Before we unveil our top pick, here are a few honorable mentions.

“Krypton” (2018-19)
A Great Second Season Was Not This Show’s Kryptonite

“Nightflyers” (2018)
Unsettling Sci-Fi from the Mind of George R.R. Martin

“Haven” (2010-15)
A Small Town Supernatural Drama Based on a Stephen King Novel

“The Dresden Files” (2007)
A Fantasy Drama About a Private Investigator Who’s Also a Wizard

“Happy!” (2017-19)
Syfy’s Most Bizarre Comedy Will Certainly Leave Viewers Feeling Something

#1: “Battlestar Galactica” (2004-09)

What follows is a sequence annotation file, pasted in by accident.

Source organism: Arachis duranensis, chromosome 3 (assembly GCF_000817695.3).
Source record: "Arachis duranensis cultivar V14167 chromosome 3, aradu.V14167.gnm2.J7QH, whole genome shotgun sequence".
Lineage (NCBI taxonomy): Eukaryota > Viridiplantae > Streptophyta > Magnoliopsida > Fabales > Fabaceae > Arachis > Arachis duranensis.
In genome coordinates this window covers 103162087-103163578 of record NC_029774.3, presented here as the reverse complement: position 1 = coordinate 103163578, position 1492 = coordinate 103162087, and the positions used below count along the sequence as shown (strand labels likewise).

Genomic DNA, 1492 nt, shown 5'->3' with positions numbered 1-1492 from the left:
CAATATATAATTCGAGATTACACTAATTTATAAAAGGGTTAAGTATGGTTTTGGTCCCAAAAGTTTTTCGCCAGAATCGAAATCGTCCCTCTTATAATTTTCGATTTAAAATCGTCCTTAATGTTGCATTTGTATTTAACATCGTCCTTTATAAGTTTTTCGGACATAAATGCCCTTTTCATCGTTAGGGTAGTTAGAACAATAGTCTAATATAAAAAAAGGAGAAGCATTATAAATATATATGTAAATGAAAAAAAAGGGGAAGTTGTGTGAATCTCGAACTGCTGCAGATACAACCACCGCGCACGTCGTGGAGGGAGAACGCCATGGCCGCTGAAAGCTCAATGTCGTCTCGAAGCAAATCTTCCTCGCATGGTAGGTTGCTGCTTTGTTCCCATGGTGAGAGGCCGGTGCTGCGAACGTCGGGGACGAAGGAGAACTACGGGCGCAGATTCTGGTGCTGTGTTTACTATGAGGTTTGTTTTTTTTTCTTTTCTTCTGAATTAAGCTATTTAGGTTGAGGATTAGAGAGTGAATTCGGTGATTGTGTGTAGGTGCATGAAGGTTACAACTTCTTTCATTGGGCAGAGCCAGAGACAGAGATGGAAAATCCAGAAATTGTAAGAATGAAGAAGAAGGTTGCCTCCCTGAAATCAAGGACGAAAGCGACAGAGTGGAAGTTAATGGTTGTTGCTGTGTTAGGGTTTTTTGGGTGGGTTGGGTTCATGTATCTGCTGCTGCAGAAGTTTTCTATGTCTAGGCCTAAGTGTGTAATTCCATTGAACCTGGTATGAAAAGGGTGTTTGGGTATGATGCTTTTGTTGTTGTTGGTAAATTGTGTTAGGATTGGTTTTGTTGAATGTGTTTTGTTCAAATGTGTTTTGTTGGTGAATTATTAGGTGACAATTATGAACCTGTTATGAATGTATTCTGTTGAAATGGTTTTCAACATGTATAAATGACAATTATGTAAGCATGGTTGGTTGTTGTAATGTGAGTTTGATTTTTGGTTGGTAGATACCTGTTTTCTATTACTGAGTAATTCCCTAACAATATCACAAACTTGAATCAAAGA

Whoever says the original is always better has clearly never watched this Syfy channel remake. This version of the ‘70s classic started with a successful mini-series in 2003, before becoming a full series in 2004. Though some fans of the original were initially skeptical of the modern twist, they quickly warmed up to it, as each riveting new episode trailed the crew of the Galactica as they fled the killing machines known as the Cylons. Known for its far-reaching themes that spanned politics, religion, psychology, adventure and more, this successful remake also spawned its own prequel series “Caprica.” Needless to say, this epic space story was the perfect show for the 21st century. So say we all.